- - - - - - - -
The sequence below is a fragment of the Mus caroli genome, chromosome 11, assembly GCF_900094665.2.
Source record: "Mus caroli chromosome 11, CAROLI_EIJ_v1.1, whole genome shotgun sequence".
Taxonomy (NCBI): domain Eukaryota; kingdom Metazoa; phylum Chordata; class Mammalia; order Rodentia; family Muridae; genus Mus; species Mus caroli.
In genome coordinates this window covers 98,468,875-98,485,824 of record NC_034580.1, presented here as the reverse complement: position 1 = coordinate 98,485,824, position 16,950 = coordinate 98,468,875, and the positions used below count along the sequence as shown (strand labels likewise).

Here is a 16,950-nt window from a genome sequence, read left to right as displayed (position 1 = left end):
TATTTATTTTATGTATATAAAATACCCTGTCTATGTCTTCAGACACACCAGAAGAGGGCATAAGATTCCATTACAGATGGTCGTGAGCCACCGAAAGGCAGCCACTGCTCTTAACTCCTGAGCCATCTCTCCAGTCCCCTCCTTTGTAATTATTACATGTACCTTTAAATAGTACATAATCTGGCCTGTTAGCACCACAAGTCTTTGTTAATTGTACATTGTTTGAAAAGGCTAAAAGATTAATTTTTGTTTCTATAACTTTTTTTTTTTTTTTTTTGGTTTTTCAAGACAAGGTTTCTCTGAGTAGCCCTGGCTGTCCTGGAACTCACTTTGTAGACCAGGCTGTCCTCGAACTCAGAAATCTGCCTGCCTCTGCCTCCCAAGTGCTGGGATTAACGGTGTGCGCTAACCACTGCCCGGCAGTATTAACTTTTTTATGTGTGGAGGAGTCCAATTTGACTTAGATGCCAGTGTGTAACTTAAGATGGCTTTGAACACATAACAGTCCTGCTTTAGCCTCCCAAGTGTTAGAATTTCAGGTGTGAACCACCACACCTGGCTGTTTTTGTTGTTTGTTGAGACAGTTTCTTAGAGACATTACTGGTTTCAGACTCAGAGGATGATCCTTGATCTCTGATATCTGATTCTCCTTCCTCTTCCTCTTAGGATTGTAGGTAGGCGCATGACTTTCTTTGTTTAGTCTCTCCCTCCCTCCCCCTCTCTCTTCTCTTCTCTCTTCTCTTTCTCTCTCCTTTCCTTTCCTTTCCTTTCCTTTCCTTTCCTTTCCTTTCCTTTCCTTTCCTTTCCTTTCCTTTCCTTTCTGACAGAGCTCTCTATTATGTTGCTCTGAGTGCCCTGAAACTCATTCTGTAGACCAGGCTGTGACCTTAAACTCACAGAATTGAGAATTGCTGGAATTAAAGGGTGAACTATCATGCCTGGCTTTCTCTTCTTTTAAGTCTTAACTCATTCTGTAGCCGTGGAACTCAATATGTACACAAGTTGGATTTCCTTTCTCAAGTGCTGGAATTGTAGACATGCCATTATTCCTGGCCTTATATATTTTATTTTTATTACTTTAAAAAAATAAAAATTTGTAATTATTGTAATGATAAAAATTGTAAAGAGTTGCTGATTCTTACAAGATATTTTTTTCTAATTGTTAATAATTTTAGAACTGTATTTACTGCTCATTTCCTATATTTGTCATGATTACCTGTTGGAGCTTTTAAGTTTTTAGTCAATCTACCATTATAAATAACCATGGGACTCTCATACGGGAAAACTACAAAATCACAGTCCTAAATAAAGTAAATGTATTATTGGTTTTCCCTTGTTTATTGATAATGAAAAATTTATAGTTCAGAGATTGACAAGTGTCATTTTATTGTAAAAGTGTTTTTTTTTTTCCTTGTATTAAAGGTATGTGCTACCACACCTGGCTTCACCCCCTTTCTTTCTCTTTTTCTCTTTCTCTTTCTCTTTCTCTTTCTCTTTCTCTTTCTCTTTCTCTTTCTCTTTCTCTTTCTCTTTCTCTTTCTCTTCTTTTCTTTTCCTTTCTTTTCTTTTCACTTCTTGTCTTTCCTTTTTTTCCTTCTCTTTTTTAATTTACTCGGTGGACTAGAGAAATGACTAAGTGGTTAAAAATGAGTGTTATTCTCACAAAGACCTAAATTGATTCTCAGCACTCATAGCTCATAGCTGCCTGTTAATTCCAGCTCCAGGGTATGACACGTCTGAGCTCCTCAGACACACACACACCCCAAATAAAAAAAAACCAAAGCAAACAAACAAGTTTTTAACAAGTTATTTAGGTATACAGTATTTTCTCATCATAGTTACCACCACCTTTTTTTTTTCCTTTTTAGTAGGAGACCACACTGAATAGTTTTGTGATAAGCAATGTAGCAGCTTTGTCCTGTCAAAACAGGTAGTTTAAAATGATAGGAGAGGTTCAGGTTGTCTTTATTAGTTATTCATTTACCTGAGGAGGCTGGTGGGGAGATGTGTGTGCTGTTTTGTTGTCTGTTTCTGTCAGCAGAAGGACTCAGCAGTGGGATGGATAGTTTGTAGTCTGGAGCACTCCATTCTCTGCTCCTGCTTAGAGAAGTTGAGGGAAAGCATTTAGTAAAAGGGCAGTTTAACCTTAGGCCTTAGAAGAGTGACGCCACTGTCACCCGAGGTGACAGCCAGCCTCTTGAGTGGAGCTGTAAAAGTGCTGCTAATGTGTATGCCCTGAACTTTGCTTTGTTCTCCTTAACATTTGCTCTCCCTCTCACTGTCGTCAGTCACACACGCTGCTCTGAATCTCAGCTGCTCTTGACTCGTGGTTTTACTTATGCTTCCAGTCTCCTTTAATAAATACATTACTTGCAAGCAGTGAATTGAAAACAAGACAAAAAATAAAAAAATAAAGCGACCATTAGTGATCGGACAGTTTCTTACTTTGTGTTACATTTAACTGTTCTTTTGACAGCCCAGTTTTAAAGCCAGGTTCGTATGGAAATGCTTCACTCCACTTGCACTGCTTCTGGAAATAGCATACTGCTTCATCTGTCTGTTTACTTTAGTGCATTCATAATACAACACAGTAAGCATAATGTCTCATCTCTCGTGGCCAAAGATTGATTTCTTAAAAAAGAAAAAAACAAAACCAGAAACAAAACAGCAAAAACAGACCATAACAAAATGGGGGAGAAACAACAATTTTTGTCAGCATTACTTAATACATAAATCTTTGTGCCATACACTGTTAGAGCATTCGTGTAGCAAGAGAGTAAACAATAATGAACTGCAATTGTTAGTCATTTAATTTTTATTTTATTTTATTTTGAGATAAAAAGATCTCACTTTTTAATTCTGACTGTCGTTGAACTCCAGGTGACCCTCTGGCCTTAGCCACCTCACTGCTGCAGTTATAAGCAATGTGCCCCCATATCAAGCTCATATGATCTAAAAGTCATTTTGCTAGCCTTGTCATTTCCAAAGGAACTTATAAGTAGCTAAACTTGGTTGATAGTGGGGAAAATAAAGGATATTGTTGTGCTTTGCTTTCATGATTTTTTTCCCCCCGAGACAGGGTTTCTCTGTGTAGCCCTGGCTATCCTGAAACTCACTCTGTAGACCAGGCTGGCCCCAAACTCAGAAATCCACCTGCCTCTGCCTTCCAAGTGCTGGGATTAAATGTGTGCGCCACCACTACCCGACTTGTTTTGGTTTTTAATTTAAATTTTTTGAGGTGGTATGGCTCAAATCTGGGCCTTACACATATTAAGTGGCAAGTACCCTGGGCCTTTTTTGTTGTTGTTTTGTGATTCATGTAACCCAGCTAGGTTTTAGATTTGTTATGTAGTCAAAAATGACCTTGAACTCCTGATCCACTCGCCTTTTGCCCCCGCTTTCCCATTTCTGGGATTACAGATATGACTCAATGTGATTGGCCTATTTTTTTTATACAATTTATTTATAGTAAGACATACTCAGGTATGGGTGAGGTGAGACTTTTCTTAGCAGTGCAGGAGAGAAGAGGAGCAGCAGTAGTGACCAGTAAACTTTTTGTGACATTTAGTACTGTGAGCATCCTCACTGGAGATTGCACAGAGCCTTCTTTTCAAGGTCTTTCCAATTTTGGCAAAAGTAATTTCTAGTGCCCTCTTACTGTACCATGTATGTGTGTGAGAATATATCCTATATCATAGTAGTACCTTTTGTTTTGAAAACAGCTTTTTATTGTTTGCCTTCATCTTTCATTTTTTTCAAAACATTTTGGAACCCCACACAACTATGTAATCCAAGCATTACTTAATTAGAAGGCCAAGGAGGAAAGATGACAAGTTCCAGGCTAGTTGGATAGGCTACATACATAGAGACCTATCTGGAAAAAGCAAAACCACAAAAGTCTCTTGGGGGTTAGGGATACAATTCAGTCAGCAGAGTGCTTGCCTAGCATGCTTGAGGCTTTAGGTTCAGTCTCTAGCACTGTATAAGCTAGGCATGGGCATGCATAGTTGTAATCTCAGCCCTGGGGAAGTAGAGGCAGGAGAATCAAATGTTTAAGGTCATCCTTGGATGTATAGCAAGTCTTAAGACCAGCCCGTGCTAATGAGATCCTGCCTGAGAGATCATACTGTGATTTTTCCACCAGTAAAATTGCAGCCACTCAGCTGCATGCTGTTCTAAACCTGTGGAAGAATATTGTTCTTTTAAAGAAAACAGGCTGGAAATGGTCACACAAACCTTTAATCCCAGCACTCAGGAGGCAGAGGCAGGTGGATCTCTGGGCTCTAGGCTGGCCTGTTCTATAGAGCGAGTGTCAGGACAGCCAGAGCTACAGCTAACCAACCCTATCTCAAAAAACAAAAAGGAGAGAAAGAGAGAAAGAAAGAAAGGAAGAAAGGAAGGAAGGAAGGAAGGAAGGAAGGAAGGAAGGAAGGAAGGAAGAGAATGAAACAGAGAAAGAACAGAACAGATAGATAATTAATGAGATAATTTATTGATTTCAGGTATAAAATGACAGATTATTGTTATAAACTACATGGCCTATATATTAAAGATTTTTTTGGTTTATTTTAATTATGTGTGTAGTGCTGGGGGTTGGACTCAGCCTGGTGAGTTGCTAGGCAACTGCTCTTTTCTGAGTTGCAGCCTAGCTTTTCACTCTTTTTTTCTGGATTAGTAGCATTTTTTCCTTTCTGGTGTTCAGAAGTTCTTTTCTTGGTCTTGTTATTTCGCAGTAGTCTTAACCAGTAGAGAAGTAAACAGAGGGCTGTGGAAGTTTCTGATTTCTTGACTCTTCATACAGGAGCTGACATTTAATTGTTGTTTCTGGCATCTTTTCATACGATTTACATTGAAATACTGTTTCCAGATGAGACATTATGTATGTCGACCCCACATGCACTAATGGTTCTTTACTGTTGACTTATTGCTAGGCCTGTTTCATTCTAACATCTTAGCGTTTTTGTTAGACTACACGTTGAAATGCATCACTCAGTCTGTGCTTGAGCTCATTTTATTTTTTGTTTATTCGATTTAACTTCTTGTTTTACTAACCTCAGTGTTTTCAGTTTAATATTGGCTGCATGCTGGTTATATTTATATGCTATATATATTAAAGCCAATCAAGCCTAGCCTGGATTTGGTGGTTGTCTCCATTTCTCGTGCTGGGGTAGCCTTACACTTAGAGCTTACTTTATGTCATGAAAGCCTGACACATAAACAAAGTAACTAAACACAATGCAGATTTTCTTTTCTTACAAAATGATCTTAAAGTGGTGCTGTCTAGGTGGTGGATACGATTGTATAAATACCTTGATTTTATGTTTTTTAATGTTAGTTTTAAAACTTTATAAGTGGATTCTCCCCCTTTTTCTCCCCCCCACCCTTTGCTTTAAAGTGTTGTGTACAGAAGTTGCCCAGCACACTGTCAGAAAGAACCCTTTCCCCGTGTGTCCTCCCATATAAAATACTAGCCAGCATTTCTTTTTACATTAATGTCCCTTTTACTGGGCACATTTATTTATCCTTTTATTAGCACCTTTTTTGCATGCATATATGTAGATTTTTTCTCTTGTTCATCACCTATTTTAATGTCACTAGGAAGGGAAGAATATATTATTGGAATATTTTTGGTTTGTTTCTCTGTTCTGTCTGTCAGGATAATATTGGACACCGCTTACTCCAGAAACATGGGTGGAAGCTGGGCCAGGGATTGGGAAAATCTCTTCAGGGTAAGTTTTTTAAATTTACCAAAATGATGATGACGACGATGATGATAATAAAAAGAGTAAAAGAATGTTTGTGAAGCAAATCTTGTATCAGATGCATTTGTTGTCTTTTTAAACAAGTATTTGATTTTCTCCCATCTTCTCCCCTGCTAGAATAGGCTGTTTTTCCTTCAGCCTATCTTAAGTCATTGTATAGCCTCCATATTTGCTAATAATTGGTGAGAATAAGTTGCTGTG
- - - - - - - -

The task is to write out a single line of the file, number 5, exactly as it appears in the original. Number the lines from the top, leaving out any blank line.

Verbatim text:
Here is a 16,950-nt window from a genome sequence, read left to right as displayed (position 1 = left end):